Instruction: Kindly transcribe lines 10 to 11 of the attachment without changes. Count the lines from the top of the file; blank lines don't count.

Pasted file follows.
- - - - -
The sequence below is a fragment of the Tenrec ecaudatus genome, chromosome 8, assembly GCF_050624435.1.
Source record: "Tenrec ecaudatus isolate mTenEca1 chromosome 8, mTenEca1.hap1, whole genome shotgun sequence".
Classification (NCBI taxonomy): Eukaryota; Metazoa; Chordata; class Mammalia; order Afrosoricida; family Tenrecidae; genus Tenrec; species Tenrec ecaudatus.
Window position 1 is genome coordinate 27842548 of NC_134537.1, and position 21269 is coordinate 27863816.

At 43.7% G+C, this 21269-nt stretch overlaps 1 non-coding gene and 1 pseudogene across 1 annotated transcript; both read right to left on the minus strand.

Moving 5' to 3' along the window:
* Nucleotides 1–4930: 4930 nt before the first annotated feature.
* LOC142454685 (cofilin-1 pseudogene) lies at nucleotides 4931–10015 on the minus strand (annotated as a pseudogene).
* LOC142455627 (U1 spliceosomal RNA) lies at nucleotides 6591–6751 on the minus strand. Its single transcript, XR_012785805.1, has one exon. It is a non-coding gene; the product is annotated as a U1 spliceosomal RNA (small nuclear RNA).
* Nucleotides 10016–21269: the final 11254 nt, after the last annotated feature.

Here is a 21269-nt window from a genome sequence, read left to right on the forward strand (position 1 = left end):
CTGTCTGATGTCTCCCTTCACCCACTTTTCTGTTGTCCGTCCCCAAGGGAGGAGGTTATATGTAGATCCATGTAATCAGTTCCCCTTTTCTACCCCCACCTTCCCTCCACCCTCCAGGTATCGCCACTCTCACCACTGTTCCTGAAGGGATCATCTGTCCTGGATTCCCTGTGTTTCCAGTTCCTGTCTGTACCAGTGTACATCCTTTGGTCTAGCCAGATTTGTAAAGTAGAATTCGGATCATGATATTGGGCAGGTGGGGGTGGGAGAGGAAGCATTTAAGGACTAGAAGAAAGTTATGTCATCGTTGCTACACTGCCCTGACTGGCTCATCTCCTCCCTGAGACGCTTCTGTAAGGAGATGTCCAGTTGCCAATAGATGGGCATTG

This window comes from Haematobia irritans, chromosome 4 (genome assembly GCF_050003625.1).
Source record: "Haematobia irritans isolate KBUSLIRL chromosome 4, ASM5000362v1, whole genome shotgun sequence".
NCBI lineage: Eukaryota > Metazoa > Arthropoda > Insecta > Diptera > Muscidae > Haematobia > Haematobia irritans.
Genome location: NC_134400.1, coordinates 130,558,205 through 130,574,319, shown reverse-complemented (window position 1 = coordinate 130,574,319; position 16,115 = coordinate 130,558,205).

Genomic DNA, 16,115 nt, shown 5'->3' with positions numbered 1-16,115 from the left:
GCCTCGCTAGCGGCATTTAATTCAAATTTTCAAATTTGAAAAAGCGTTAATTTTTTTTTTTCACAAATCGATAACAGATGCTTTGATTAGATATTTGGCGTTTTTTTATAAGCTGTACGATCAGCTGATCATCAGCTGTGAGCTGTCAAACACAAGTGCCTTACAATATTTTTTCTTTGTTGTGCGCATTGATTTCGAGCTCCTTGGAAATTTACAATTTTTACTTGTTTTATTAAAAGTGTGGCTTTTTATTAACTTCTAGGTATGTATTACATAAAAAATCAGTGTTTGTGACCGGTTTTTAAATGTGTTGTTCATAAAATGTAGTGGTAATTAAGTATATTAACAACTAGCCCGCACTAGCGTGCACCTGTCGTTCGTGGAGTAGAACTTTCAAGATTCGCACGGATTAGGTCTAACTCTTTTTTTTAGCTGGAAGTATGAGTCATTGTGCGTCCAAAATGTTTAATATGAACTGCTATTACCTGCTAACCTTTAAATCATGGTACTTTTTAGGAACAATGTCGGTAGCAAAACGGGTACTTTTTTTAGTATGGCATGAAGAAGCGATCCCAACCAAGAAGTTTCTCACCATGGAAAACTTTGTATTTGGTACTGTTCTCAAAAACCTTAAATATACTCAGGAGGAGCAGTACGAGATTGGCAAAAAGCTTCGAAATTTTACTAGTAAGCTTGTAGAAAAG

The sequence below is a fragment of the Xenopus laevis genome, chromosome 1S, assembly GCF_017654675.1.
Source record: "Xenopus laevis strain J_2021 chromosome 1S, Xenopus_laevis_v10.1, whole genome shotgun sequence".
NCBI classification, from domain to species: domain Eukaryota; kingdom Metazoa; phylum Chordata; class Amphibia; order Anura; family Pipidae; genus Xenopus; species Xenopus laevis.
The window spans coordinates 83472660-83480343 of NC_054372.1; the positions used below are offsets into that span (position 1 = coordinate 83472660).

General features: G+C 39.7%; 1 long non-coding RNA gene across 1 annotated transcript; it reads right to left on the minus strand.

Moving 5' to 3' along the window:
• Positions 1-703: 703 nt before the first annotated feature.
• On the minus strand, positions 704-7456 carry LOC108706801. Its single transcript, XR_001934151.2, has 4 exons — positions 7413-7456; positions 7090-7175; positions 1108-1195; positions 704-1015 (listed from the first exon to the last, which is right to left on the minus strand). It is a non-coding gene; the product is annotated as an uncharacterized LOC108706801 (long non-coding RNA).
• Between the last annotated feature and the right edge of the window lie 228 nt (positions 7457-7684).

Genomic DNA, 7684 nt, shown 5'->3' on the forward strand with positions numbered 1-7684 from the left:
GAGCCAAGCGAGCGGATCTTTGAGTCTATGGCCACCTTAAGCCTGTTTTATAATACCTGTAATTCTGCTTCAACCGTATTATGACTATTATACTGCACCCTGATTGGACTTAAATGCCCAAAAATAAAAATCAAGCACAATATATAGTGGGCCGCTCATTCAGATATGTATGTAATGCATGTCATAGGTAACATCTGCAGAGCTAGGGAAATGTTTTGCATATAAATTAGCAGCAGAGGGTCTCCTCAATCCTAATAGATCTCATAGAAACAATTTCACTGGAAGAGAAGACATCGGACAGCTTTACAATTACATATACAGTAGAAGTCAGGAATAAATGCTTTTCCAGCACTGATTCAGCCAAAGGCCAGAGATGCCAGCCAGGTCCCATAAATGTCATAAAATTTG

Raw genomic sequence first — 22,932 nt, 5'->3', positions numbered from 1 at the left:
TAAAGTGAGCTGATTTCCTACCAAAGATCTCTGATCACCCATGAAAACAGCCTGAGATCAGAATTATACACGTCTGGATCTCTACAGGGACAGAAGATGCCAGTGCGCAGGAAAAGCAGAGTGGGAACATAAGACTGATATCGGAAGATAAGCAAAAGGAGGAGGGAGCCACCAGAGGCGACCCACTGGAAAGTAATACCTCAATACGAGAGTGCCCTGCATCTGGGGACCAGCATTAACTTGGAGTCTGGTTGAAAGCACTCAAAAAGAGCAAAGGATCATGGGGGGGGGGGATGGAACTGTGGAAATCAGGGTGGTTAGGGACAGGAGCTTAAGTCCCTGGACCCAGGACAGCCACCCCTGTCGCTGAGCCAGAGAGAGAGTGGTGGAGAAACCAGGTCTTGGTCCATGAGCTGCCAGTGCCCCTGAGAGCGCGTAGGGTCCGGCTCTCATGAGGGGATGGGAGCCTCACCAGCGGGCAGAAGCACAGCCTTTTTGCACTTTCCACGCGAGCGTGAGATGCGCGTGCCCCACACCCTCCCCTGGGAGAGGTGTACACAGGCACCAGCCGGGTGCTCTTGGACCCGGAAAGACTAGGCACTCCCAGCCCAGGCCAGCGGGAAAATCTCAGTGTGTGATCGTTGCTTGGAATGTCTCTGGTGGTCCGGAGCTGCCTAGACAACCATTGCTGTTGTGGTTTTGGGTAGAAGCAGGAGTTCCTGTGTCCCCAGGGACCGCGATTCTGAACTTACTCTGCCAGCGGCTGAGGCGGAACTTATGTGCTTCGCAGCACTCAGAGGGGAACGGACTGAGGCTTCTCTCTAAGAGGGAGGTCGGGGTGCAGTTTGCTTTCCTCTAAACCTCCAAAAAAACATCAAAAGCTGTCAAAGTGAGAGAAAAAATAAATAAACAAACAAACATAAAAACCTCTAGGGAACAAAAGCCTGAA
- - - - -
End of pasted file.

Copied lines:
* Nucleotides 10016–21269: the final 11254 nt, after the last annotated feature.

Here is a 21269-nt window from a genome sequence, read left to right on the forward strand (position 1 = left end):